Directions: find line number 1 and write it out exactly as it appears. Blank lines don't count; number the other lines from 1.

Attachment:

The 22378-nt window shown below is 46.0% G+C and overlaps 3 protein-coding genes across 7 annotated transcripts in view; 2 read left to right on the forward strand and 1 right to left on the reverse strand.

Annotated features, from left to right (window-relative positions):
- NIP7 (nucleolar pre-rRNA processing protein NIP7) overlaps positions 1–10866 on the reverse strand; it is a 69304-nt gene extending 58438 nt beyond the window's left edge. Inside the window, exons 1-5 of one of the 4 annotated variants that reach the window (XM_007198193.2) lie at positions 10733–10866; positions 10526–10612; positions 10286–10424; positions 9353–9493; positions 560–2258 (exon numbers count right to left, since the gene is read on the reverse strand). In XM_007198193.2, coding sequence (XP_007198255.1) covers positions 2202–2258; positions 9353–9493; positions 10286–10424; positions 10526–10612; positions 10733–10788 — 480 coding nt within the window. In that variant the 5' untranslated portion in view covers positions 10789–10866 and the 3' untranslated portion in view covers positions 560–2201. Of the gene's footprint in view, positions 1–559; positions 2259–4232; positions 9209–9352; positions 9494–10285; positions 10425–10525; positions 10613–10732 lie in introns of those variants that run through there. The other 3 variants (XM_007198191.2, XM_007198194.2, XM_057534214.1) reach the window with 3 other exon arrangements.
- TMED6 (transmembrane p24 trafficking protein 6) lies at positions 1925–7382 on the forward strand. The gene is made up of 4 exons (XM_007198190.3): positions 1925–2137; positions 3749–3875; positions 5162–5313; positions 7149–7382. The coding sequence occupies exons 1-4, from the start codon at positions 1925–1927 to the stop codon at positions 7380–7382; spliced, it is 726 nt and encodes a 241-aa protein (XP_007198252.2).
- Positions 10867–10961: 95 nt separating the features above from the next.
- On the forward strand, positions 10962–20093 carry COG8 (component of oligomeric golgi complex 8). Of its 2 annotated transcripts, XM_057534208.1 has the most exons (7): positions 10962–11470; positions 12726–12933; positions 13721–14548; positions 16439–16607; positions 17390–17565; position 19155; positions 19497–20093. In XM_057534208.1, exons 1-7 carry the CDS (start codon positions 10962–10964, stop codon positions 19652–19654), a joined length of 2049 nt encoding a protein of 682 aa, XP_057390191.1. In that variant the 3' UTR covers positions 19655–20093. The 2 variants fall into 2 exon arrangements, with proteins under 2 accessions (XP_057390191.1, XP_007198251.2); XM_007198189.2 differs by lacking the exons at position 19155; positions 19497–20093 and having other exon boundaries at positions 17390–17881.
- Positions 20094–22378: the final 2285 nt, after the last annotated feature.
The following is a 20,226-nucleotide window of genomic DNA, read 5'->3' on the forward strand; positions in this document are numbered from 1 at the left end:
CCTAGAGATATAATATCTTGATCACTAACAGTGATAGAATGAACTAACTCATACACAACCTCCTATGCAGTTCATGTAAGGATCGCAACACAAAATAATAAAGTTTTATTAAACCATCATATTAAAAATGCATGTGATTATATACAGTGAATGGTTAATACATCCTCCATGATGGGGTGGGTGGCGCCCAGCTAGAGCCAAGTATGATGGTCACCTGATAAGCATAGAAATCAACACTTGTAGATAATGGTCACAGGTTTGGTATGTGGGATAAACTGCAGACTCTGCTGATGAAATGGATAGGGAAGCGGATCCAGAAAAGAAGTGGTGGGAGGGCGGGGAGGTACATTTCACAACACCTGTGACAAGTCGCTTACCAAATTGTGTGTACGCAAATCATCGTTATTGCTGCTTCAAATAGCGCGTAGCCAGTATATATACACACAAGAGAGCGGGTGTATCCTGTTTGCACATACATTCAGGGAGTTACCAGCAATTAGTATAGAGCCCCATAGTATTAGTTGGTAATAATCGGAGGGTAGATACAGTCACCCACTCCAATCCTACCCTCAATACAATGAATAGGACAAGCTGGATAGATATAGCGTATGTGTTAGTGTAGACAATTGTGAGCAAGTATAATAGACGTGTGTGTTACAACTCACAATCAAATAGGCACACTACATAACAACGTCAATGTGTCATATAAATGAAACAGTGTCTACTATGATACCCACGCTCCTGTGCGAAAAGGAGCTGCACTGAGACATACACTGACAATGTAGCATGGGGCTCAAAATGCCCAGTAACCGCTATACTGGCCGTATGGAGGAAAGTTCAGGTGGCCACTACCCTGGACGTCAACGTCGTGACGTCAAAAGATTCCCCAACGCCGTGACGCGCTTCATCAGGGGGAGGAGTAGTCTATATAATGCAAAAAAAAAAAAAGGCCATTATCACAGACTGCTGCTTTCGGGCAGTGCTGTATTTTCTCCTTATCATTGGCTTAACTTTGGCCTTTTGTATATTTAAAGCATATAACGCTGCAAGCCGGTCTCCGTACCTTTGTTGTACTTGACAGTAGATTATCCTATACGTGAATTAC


The 22378-nt window shown below is 46.0% G+C and overlaps 3 protein-coding genes across 7 annotated transcripts in view; 2 read left to right on the forward strand and 1 right to left on the reverse strand.